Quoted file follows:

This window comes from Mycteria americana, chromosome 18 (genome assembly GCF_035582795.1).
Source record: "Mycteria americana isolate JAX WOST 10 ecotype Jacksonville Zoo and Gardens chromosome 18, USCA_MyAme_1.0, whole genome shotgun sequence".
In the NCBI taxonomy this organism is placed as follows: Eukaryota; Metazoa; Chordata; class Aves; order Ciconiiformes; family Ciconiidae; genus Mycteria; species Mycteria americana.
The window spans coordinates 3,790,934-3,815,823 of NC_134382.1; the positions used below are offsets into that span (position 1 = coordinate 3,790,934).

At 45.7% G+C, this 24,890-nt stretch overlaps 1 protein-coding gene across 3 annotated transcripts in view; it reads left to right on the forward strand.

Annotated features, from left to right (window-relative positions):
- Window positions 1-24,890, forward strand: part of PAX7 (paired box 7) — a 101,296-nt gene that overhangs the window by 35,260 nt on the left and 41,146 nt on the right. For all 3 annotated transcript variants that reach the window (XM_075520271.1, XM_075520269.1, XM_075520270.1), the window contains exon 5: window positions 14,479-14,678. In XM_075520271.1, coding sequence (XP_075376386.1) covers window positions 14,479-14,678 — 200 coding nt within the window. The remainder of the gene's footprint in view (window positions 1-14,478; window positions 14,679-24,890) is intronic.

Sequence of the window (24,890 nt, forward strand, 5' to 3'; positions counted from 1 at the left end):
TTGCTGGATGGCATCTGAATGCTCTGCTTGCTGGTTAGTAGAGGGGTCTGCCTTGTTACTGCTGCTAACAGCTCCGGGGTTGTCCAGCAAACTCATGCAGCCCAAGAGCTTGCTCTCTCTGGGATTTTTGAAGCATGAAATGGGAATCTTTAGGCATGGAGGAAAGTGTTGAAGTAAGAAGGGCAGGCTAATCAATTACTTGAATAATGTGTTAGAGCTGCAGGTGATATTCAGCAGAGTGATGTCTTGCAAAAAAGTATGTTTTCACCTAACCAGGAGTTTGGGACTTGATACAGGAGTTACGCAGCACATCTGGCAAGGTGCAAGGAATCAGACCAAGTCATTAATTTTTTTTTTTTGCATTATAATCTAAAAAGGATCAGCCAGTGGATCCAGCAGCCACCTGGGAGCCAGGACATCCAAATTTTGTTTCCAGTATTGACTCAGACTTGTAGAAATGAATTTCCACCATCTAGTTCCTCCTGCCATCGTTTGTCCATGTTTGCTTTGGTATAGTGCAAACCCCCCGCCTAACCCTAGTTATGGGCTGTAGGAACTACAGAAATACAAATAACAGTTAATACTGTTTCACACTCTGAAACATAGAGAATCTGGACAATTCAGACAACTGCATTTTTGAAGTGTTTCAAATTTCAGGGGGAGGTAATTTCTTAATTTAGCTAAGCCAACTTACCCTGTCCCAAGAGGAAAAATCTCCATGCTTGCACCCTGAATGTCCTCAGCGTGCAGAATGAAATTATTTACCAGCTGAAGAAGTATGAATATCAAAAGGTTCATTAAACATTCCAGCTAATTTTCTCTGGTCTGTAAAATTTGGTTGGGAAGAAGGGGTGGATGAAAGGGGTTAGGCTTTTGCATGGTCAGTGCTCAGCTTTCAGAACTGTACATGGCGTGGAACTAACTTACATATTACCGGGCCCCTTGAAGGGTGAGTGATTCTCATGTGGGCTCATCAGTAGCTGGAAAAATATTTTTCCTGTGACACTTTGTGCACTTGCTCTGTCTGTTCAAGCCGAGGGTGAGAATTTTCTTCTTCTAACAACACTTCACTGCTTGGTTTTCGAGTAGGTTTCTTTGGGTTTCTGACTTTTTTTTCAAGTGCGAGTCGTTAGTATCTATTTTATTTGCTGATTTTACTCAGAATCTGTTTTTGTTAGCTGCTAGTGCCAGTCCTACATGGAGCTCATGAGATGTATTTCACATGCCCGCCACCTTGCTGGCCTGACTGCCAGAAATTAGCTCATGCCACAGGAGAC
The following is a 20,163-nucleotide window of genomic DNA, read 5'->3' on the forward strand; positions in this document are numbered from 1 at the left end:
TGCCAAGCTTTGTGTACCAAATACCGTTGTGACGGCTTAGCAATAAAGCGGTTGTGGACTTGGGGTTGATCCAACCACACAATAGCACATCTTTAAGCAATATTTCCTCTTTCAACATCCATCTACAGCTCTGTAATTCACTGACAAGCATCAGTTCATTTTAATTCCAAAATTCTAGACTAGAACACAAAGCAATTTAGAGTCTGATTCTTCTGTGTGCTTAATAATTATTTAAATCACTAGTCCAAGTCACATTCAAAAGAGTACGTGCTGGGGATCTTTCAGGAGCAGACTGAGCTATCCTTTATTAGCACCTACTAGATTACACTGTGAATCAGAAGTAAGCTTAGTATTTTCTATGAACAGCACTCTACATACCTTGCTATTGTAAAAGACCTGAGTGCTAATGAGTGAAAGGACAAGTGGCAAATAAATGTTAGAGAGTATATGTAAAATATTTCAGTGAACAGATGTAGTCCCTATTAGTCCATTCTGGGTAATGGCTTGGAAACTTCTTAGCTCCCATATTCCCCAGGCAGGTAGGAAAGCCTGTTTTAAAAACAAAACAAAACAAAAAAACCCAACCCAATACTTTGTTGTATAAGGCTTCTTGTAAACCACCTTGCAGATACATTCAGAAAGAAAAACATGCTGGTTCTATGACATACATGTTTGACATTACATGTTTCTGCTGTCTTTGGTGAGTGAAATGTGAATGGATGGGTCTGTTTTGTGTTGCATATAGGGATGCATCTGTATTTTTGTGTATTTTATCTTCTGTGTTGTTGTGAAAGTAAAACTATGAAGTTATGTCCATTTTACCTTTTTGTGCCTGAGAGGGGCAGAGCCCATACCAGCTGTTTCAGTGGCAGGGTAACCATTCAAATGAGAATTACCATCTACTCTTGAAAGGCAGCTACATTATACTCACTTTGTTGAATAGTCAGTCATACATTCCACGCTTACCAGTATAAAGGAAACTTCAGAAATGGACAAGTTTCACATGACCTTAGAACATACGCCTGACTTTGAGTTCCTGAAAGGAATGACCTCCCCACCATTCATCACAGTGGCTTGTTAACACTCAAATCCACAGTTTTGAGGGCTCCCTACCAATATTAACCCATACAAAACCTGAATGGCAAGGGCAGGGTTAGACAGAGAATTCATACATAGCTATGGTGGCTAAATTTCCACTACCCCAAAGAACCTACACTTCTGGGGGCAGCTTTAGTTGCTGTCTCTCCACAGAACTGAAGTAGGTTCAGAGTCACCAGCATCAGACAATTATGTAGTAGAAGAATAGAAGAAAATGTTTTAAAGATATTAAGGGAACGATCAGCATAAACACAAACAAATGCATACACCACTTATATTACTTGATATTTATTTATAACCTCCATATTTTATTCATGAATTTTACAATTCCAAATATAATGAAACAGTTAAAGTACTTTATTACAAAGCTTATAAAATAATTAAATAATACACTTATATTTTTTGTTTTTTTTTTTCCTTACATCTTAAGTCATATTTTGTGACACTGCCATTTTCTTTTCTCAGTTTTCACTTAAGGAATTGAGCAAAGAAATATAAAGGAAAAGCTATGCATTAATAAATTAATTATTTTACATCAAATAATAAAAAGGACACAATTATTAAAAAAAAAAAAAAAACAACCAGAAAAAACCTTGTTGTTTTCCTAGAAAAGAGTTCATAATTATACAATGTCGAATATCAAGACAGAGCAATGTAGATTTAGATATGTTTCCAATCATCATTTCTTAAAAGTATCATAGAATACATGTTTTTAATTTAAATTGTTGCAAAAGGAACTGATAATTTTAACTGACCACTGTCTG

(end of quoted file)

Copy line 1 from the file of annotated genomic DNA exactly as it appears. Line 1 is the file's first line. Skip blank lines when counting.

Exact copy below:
This window comes from Mycteria americana, chromosome 18 (genome assembly GCF_035582795.1).